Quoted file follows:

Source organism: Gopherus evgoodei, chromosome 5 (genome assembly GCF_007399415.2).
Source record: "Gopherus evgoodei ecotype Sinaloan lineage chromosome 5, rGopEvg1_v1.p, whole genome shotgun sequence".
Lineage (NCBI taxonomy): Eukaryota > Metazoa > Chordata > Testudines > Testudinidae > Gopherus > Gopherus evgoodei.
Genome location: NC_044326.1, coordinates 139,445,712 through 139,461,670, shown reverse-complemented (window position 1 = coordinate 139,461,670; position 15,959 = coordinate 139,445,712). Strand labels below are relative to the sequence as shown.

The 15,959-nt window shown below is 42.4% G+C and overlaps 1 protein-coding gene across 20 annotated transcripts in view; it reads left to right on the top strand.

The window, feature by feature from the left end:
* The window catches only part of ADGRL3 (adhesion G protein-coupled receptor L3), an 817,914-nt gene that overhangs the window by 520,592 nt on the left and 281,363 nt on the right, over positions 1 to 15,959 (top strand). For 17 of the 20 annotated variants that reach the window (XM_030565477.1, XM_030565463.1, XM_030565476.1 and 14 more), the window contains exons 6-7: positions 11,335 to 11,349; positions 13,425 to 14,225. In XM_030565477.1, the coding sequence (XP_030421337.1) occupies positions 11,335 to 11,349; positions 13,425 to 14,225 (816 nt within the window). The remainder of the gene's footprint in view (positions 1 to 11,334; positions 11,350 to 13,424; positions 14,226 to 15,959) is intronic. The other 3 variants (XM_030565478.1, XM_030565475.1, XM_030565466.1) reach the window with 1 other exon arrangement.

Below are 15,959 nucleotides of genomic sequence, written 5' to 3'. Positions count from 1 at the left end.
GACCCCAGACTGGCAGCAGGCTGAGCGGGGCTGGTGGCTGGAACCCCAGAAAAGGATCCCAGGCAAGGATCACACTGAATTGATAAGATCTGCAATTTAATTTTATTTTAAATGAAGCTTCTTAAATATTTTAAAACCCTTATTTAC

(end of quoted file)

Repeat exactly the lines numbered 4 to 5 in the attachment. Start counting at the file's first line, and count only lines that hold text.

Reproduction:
Genome location: NC_044326.1, coordinates 139,445,712 through 139,461,670, shown reverse-complemented (window position 1 = coordinate 139,461,670; position 15,959 = coordinate 139,445,712). Strand labels below are relative to the sequence as shown.

The 15,959-nt window shown below is 42.4% G+C and overlaps 1 protein-coding gene across 20 annotated transcripts in view; it reads left to right on the top strand.